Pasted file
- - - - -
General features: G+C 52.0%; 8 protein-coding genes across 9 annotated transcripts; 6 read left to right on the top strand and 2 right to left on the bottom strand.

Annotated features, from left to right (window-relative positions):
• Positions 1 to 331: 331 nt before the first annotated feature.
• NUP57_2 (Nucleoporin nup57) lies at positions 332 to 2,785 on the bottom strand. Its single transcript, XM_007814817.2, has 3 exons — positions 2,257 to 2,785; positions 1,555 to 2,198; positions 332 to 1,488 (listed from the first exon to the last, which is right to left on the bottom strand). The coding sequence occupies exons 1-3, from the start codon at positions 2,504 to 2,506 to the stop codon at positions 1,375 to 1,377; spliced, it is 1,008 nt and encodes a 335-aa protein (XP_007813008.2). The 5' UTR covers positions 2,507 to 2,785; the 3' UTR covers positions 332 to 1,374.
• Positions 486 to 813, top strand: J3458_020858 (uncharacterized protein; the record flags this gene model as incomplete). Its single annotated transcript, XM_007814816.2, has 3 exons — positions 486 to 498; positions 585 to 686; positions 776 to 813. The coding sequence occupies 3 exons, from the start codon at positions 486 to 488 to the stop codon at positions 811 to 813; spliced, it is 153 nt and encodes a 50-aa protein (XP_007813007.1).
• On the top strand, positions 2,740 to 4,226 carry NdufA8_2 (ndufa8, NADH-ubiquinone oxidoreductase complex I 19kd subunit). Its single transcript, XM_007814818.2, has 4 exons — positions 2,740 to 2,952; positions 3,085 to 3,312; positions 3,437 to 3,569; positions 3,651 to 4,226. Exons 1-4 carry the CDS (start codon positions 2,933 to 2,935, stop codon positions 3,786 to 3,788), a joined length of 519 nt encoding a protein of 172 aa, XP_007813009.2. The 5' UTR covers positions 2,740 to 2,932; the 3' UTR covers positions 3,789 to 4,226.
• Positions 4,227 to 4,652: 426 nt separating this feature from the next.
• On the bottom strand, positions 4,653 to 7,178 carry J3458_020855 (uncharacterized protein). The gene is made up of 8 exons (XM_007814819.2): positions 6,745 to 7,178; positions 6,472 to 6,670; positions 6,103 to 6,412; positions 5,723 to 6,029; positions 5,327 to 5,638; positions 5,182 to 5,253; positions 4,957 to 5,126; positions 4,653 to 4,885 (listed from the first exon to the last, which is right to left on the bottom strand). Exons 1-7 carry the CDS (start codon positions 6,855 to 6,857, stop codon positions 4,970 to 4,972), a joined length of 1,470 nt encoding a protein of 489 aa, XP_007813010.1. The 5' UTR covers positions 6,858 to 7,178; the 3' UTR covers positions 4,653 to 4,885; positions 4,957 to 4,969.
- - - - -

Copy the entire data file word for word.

General features: G+C 52.0%; 8 protein-coding genes across 9 annotated transcripts; 6 read left to right on the top strand and 2 right to left on the bottom strand.

Annotated features, from left to right (window-relative positions):
• Positions 1 to 331: 331 nt before the first annotated feature.
• NUP57_2 (Nucleoporin nup57) lies at positions 332 to 2,785 on the bottom strand. Its single transcript, XM_007814817.2, has 3 exons — positions 2,257 to 2,785; positions 1,555 to 2,198; positions 332 to 1,488 (listed from the first exon to the last, which is right to left on the bottom strand). The coding sequence occupies exons 1-3, from the start codon at positions 2,504 to 2,506 to the stop codon at positions 1,375 to 1,377; spliced, it is 1,008 nt and encodes a 335-aa protein (XP_007813008.2). The 5' UTR covers positions 2,507 to 2,785; the 3' UTR covers positions 332 to 1,374.
• Positions 486 to 813, top strand: J3458_020858 (uncharacterized protein; the record flags this gene model as incomplete). Its single annotated transcript, XM_007814816.2, has 3 exons — positions 486 to 498; positions 585 to 686; positions 776 to 813. The coding sequence occupies 3 exons, from the start codon at positions 486 to 488 to the stop codon at positions 811 to 813; spliced, it is 153 nt and encodes a 50-aa protein (XP_007813007.1).
• On the top strand, positions 2,740 to 4,226 carry NdufA8_2 (ndufa8, NADH-ubiquinone oxidoreductase complex I 19kd subunit). Its single transcript, XM_007814818.2, has 4 exons — positions 2,740 to 2,952; positions 3,085 to 3,312; positions 3,437 to 3,569; positions 3,651 to 4,226. Exons 1-4 carry the CDS (start codon positions 2,933 to 2,935, stop codon positions 3,786 to 3,788), a joined length of 519 nt encoding a protein of 172 aa, XP_007813009.2. The 5' UTR covers positions 2,740 to 2,932; the 3' UTR covers positions 3,789 to 4,226.
• Positions 4,227 to 4,652: 426 nt separating this feature from the next.
• On the bottom strand, positions 4,653 to 7,178 carry J3458_020855 (uncharacterized protein). The gene is made up of 8 exons (XM_007814819.2): positions 6,745 to 7,178; positions 6,472 to 6,670; positions 6,103 to 6,412; positions 5,723 to 6,029; positions 5,327 to 5,638; positions 5,182 to 5,253; positions 4,957 to 5,126; positions 4,653 to 4,885 (listed from the first exon to the last, which is right to left on the bottom strand). Exons 1-7 carry the CDS (start codon positions 6,855 to 6,857, stop codon positions 4,970 to 4,972), a joined length of 1,470 nt encoding a protein of 489 aa, XP_007813010.1. The 5' UTR covers positions 6,858 to 7,178; the 3' UTR covers positions 4,653 to 4,885; positions 4,957 to 4,969.